Serhiy Gaidai, governor of the Luhansk region containing Sievierodonetsk, said the army was defending the city and keeping Russian forces from Lysychansk, the twin city held by Ukraine on the opposite bank of the Siverskyi Donets river.

"Nevertheless, the Russians are close and the population is suffering and homes are being destroyed," he posted online just before Russia's deadline.

Luhansk is one of two eastern provinces Moscow claims on behalf of separatist proxies. Together they make up the Donbas, an industrial Ukrainian region where Russia has focused its assault after failing to take Ukraine's capital Kyiv in March.

British intelligence said the fighters in the chemical plant could survive underground and Russian forces would likely remain focused on them, keeping them from attacking elsewhere.

But Ukrainian forces on the eastern front were exhausted and outnumbered, British Defence Minister Ben Wallace said.

Reuters could not immediately verify the battlefield accounts.

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ECHOES OF MARIUPOL

The Azot bombardment echoes the earlier siege of the Azovstal steelworks in the southern port of Mariupol, where hundreds of fighters and civilians took shelter from Russian shelling. Those inside surrendered in mid-May and were taken into Russian custody.

The sprawling ammonia factory was founded under Soviet leader Josef Stalin. Those inside were surviving from water from wells, generators and supplies of food that had been brought in, the city's mayor, Stryuk, said, but the situation was critical.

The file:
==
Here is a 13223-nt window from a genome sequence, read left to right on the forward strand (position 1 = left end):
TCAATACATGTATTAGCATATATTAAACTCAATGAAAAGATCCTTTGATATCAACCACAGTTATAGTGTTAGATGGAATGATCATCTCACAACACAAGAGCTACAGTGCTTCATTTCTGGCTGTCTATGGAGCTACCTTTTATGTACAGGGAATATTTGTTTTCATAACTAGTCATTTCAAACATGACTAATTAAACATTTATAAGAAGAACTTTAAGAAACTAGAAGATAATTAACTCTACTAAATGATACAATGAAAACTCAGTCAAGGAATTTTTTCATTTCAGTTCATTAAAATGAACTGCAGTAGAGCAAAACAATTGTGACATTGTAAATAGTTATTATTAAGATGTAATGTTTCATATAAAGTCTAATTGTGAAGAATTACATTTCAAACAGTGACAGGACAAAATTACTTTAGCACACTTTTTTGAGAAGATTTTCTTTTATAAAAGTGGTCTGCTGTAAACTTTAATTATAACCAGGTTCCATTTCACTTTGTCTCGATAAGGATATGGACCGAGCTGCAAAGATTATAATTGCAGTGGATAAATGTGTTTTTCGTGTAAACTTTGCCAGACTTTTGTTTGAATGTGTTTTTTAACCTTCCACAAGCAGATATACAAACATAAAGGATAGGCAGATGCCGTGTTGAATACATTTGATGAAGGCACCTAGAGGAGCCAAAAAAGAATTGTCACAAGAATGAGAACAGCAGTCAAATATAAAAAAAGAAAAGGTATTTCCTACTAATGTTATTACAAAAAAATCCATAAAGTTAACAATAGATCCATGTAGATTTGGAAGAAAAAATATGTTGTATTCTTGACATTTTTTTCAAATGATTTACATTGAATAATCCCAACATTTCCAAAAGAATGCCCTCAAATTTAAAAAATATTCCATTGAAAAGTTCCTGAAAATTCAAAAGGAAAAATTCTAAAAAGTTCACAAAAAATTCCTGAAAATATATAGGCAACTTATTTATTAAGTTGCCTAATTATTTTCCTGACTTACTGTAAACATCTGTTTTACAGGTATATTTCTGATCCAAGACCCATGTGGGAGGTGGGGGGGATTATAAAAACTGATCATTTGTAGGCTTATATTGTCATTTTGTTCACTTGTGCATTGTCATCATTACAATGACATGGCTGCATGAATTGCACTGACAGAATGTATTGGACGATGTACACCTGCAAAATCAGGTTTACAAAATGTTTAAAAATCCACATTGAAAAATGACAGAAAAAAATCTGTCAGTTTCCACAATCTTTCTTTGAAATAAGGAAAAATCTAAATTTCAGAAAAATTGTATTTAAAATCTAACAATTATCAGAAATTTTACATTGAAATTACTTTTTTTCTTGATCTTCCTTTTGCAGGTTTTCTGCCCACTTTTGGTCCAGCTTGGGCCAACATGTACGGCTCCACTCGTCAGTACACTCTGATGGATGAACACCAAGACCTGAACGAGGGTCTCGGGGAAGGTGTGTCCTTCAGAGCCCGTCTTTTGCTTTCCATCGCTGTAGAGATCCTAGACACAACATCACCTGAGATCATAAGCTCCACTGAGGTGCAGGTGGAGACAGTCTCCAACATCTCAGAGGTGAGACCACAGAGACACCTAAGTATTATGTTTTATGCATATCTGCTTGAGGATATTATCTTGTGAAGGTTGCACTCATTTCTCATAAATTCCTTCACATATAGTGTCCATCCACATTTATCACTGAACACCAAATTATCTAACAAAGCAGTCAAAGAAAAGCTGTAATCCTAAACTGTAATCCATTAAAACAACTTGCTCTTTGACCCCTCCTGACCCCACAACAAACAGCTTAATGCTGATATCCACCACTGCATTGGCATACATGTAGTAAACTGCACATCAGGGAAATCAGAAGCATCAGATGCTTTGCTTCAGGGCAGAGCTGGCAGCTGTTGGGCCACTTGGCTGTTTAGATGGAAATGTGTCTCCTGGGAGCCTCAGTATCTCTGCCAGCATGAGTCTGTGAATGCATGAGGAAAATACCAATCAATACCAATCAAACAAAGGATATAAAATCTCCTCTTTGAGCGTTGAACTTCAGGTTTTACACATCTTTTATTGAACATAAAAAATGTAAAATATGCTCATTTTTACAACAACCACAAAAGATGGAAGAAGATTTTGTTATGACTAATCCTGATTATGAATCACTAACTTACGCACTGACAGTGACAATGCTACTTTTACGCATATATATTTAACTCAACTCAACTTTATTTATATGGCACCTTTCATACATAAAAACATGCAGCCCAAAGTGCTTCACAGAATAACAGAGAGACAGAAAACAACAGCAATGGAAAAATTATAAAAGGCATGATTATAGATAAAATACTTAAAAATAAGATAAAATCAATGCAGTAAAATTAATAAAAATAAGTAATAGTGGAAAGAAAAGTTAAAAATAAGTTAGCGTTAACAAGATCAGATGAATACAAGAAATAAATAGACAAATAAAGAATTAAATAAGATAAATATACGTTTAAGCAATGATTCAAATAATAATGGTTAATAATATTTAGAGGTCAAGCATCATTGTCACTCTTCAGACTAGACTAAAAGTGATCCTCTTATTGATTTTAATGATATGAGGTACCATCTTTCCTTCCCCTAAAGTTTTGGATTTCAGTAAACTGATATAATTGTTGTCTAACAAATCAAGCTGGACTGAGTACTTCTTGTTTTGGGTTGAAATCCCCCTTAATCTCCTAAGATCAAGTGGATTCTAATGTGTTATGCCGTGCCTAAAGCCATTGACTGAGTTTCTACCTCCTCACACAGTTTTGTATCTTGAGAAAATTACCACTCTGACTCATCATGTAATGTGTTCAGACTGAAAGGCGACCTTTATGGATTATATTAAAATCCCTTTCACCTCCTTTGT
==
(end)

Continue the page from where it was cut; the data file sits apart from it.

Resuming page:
The Russian assault on Sievierodonetsk — a city of barely more than 100,000 people before the war — is the current focal point of what has been called the battle of the Donbas.

Kyiv has said 100-200 of its soldiers are killed each day, with hundreds more wounded in some of the bloodiest fighting since Russia's Feb. 24 invasion.

"We have to hold strong ... The more losses the enemy suffers, (the) less strength it will have to pursue its aggression," Ukrainian president Volodymyr Zelenskyy said in an address late Tuesday.

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'BRUSSELS, WE ARE WAITING'

Western countries have promised NATO-standard weapons — including advanced U.S. rockets. But deploying them is taking time and Zelenskyy said Ukraine does not have enough anti-missile systems, adding that "there can be no justification in delays."